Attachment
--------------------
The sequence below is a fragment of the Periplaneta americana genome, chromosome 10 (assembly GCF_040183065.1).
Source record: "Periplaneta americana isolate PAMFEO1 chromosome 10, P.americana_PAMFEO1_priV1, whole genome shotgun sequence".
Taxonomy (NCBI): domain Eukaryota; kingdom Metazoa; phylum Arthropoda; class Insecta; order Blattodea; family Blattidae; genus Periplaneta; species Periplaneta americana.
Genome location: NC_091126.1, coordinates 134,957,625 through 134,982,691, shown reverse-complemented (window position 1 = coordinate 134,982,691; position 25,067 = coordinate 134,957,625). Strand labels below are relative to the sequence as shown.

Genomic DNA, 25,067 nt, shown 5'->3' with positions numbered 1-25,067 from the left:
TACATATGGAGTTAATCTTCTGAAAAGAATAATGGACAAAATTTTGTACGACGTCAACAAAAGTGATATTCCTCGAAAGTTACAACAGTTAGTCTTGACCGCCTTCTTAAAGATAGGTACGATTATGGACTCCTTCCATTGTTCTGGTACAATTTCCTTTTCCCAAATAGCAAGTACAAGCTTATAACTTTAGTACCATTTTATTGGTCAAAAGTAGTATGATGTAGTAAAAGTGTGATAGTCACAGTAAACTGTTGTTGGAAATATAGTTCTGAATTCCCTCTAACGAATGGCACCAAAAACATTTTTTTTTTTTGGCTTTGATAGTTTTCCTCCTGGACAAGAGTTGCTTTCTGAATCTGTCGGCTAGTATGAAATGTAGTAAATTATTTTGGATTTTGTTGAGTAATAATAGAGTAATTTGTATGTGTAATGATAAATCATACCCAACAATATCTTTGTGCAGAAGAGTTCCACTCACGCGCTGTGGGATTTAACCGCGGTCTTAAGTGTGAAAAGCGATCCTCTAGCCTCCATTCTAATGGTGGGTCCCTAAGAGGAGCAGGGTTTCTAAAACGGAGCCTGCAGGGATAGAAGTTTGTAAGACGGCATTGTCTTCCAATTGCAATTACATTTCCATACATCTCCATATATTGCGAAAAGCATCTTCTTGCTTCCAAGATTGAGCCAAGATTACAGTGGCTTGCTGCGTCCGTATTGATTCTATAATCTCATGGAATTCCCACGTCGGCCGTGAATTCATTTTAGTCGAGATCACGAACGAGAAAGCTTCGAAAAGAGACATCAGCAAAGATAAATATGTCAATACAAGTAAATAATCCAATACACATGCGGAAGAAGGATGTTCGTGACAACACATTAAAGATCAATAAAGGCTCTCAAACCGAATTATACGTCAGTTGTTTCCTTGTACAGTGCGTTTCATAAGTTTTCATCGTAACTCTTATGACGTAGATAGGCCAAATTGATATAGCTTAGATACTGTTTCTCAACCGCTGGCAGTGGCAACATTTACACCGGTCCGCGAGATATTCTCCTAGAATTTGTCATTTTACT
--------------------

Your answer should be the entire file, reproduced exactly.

The sequence below is a fragment of the Periplaneta americana genome, chromosome 10 (assembly GCF_040183065.1).
Source record: "Periplaneta americana isolate PAMFEO1 chromosome 10, P.americana_PAMFEO1_priV1, whole genome shotgun sequence".
Taxonomy (NCBI): domain Eukaryota; kingdom Metazoa; phylum Arthropoda; class Insecta; order Blattodea; family Blattidae; genus Periplaneta; species Periplaneta americana.
Genome location: NC_091126.1, coordinates 134,957,625 through 134,982,691, shown reverse-complemented (window position 1 = coordinate 134,982,691; position 25,067 = coordinate 134,957,625). Strand labels below are relative to the sequence as shown.

Genomic DNA, 25,067 nt, shown 5'->3' with positions numbered 1-25,067 from the left:
TACATATGGAGTTAATCTTCTGAAAAGAATAATGGACAAAATTTTGTACGACGTCAACAAAAGTGATATTCCTCGAAAGTTACAACAGTTAGTCTTGACCGCCTTCTTAAAGATAGGTACGATTATGGACTCCTTCCATTGTTCTGGTACAATTTCCTTTTCCCAAATAGCAAGTACAAGCTTATAACTTTAGTACCATTTTATTGGTCAAAAGTAGTATGATGTAGTAAAAGTGTGATAGTCACAGTAAACTGTTGTTGGAAATATAGTTCTGAATTCCCTCTAACGAATGGCACCAAAAACATTTTTTTTTTTTGGCTTTGATAGTTTTCCTCCTGGACAAGAGTTGCTTTCTGAATCTGTCGGCTAGTATGAAATGTAGTAAATTATTTTGGATTTTGTTGAGTAATAATAGAGTAATTTGTATGTGTAATGATAAATCATACCCAACAATATCTTTGTGCAGAAGAGTTCCACTCACGCGCTGTGGGATTTAACCGCGGTCTTAAGTGTGAAAAGCGATCCTCTAGCCTCCATTCTAATGGTGGGTCCCTAAGAGGAGCAGGGTTTCTAAAACGGAGCCTGCAGGGATAGAAGTTTGTAAGACGGCATTGTCTTCCAATTGCAATTACATTTCCATACATCTCCATATATTGCGAAAAGCATCTTCTTGCTTCCAAGATTGAGCCAAGATTACAGTGGCTTGCTGCGTCCGTATTGATTCTATAATCTCATGGAATTCCCACGTCGGCCGTGAATTCATTTTAGTCGAGATCACGAACGAGAAAGCTTCGAAAAGAGACATCAGCAAAGATAAATATGTCAATACAAGTAAATAATCCAATACACATGCGGAAGAAGGATGTTCGTGACAACACATTAAAGATCAATAAAGGCTCTCAAACCGAATTATACGTCAGTTGTTTCCTTGTACAGTGCGTTTCATAAGTTTTCATCGTAACTCTTATGACGTAGATAGGCCAAATTGATATAGCTTAGATACTGTTTCTCAACCGCTGGCAGTGGCAACATTTACACCGGTCCGCGAGATATTCTCCTAGAATTTGTCATTTTACT